4. The game gets tedious after about the mid point of the game. Having to go to the menus to flip between the various Pixls and Characters gets very tedious when you need to use several of them to solve some puzzles. It would have been nice to be able to rotate-select these via a single button, and I think that they could have made this easier by remapping a few of the controls, putting the menu on the unused Z and using + and – to character flip. The animations for these as well as the flipping between 2D and 3D, while short, also started to get annoying near the end, helping to slow down the pace of the game. Even more annoying is that while I’m all for non-linear paths through levels, there’s several parts of the later worlds that you repeat or traverse an area several times, including one point where you have to face 20 rounds of easy-to-beat foes (along with necessary conversation before and after) which drags rather poorly.

While the platforming sections are much larger than those in the “Thousand Year Door” or either “Mario and Luigi” RPG games for the GBA/DS, these areas in “Super Paper Mario” feel no different from the areas in those other games; simplistic platforming to stay true to the Mario name, but staying simple to keep the game more as an RPG than platformer. Of course, considering this, I do wonder if there’s a way to tweak the combination further to make the platforming elements better without affecting the RPG side, and unfortunately I come to a loss. One could make straightforward “courses” that have absolutely no plot development and a handful of puzzles, but this would definitely weaken the RPG elements, since the only time plot is developed is when the characters return to a central hub. Considering all the “pure” RPG games I’ve played, you cannot separate out the mid-level character or plot development: games where you basically go from the hub, fight random monsters in a dungeon, and return, feel very flat and repetitive, while those that have a combination of exploring and random monster battles among character conversations feel more appropriate for a video game. Another way would be like the Ratchet and Clank/Jak/Sly Cooper games, where levels are generally smaller and then there’s a bit of plot buildup afterwards; effectively, this is similar to how Super Mario Sunshine works as well, and despite other problems, it worked fine. But maybe there’s just something about the expectation of a 2D platformer (fast, difficult, lots of secrets) that really doesn’t mesh that well with RPG elements. Again, I point out, what “Super Paper Mario” has achieved here is very good, but I feel somewhat disappointed that a lot of pre-release press was throwing the word “platformer” around with this game, and it really doesn’t deliver what I as an old-school gamer would come to expect from that.

Now, while I may have been disappointed in the platforming side, I was very impressed but how well the RPG worked into the game. Characters and writing were top notch, with lots of nice nods to past Nintendo games among other things. The simple combination of score as your experience points with advancement in hit points and attack power lack the usual full-blown customization that other RPGs could have, but fits nicely into the Mario universe. Since you can go back to previous levels once you bested them, you can also level grind if you need to, though I found this unnecessary unless I was just a few points away from the next level; there are also areas that you can’t access in these worlds on the first run through but can with later Pixls and characters. The game has a lot of side quests as well. There’s two Pits of 100 Trials where you need to best your way through 100 rooms (each) to complete them. Special character cards can be found or purchased throughout the game, or be created through special “catch cards”, and taunt those that like collection tasks; possessing an enemy card doubles the damage that you deal to it, helping with some of the late game foes. There’s also the collection task of recipes through the game, though these add no value otherwise. There’s also additional, optional Pixls that you can find to lead to more secret areas.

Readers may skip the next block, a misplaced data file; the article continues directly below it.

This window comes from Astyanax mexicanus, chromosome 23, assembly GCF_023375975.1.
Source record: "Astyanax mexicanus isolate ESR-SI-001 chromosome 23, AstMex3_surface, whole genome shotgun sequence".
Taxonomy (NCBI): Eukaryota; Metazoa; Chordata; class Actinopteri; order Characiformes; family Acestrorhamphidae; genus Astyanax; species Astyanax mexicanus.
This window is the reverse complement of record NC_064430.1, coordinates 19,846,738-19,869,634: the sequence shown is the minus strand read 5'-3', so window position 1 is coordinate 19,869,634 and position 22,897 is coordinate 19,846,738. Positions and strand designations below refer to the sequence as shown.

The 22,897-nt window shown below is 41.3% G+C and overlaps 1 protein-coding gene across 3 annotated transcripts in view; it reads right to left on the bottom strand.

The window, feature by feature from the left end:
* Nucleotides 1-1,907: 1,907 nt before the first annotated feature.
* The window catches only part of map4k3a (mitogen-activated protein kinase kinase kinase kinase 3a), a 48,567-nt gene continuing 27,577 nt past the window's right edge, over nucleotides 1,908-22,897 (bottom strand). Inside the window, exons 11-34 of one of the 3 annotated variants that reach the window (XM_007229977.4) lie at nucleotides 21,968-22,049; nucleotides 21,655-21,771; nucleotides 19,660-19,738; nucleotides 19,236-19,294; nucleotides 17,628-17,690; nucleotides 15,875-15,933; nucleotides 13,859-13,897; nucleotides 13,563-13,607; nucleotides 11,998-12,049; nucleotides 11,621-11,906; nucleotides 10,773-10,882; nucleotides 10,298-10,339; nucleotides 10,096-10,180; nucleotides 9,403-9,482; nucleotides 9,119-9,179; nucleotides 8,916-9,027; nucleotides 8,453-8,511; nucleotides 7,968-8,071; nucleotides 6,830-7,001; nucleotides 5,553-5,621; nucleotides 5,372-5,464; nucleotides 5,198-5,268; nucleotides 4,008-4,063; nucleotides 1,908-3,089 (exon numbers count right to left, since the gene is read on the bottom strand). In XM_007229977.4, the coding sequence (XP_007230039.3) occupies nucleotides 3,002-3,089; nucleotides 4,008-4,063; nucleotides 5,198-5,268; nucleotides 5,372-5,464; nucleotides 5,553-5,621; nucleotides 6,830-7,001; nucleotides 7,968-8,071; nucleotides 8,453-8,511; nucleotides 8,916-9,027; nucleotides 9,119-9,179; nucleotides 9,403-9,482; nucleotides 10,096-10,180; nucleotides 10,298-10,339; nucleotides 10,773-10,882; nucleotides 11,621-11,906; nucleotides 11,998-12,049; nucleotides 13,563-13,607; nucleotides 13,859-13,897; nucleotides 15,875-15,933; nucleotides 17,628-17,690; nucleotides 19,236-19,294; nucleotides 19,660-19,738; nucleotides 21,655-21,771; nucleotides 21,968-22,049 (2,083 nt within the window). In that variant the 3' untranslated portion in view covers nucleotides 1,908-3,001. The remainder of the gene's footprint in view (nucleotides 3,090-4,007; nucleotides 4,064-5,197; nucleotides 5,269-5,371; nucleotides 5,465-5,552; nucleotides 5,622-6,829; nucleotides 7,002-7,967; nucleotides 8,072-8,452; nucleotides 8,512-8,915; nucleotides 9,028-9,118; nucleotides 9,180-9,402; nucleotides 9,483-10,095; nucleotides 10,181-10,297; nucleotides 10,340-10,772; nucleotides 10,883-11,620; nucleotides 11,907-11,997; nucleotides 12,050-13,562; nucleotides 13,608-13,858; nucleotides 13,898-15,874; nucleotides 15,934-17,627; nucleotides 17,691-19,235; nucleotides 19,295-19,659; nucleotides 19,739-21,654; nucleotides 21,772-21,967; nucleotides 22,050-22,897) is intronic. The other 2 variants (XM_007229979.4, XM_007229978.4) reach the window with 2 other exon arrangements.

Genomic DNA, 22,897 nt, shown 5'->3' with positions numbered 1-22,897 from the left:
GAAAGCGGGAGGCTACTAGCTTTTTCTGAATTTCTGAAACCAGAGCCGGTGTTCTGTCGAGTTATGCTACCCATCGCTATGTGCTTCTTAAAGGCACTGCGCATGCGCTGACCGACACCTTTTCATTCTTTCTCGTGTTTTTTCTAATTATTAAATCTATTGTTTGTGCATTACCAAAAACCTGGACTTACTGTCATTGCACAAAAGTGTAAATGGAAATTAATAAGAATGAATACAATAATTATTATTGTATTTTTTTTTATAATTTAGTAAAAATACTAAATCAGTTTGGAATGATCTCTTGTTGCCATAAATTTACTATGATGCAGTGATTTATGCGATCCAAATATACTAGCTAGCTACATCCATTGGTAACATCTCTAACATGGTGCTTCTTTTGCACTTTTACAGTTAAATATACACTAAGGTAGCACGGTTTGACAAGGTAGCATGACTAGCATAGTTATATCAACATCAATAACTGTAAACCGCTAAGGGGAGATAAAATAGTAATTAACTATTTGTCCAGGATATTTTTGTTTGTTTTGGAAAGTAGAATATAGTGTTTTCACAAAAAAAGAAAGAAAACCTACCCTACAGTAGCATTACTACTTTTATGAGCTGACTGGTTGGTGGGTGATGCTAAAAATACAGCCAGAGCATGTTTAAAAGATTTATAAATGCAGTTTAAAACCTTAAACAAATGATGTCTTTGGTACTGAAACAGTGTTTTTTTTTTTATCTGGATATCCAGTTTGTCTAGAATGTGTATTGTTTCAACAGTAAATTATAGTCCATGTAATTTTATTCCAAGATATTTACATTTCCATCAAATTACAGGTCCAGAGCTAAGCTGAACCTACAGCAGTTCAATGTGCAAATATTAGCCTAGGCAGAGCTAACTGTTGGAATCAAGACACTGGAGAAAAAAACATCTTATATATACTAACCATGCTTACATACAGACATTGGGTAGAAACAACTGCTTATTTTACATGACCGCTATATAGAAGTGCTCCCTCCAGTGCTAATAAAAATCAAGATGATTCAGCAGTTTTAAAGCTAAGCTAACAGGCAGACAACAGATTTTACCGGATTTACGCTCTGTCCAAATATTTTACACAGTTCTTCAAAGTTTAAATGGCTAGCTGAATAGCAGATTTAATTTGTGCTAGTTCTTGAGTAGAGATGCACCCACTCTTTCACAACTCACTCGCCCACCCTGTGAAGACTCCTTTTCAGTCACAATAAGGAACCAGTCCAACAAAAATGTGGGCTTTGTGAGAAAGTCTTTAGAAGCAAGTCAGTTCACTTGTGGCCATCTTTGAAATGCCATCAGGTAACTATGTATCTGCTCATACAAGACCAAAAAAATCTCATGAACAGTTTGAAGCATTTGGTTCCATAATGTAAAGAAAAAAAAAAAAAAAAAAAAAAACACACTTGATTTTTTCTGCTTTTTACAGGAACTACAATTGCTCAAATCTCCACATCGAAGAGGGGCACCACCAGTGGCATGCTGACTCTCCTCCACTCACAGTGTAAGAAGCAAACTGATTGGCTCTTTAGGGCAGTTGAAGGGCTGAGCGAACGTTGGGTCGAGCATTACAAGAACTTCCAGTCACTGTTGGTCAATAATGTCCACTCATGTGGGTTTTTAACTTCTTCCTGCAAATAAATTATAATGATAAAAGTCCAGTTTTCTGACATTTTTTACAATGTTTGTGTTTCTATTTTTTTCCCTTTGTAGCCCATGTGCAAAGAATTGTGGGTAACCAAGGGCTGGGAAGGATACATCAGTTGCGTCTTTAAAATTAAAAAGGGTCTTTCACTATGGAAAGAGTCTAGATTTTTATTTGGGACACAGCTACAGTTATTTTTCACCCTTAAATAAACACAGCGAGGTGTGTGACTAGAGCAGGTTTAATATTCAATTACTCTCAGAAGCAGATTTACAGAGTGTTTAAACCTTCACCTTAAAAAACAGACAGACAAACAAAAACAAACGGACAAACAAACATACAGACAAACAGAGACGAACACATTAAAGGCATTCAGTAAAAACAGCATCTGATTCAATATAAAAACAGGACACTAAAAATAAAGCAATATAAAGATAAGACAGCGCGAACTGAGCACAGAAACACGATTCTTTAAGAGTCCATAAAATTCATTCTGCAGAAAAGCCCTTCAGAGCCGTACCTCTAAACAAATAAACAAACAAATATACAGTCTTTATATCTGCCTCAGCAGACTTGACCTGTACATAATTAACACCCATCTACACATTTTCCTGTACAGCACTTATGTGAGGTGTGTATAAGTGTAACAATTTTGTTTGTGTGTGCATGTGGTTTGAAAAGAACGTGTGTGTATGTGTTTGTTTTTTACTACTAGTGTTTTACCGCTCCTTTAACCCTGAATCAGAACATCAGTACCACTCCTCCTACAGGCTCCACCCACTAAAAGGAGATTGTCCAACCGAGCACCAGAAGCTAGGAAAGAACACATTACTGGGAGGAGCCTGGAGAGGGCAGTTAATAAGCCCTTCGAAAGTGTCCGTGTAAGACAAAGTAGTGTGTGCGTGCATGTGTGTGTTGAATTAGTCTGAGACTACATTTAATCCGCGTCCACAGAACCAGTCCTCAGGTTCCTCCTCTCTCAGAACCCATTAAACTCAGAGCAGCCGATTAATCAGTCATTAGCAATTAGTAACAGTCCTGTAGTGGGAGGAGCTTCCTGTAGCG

Value/Replayability: A-

The main game took me about 15-16 hours, roughly, to complete the main quest. Based on attempting my hand at a few of the other optional quests after finishing the main story, there’s at least another 10 hours in the game to fully complete it. I think the length is just about right, given the few grips I had about the game above. If the game was faster-paced in the platforming elements, it may have been too long, possibly, and if it was more about the RPG, it would have been just a tad too short. The length is just right for how the platforming and RPG elements worked out.

Super Paper Mario - Boss FightGraphics: A

Graphics are visually stunning, and show that you don’t need 3D for everything to make a shiny-looking game. The engine uses the same “spirits rendered as 3D” approach that past Paper Mario games have used as well as what’s used in Wario Ware, so animations look smooth and render without a problem. There’s also a good assortment of foes rendered as simplistic 3D objects that work fine in the game. There are some issues with lack of anti-aliasing that appear when you go into 3D mode, but it’s certainly not a huge problem nor gets in the way of playing the game.

Audio: A-

Audio is also good for the game. There’s no spoken dialog beyond the usual utterances of Mario and crew, and all dialog is provided via text. Music is appropriate, though the Flipside music (which you’ll hear a lot) can get a bit on the nerves in the late game.

Overall: A-

I point out again that overall, Super Paper Mario is a great game; compared to other publishers and systems, it’s a very strong title. In general, the combination of platforming and RPG elements works, the 2D/3D approach is stunning, and the story and characters are very engaging. However, as it is a Nintendo title, I found that the apparent heavy emphasis on platform elements at least during the leadup to release of this game, and the resulting underuse of them to be a lack of the typical spit and polish that Nintendo puts into every Mario game. Too many elements make the platforming side seem slow and disjointed, though the RPG side is handled quite well. I don’t believe that Super Paper Mario is a system seller (as if the Wii needed a game to sell the system), but it definitely is a good game to add to it’s collection of top titles regardless of this disappointment in the platforming side.

2 Responses

  1. nice game

  2. You really make it seem so easy along with your presentation but I find this matter to be really something which I think I would by no means understand. It sort of feels too complicated and very wide for me. I’m having a look forward to your next publish, I will attempt to get the dangle of it!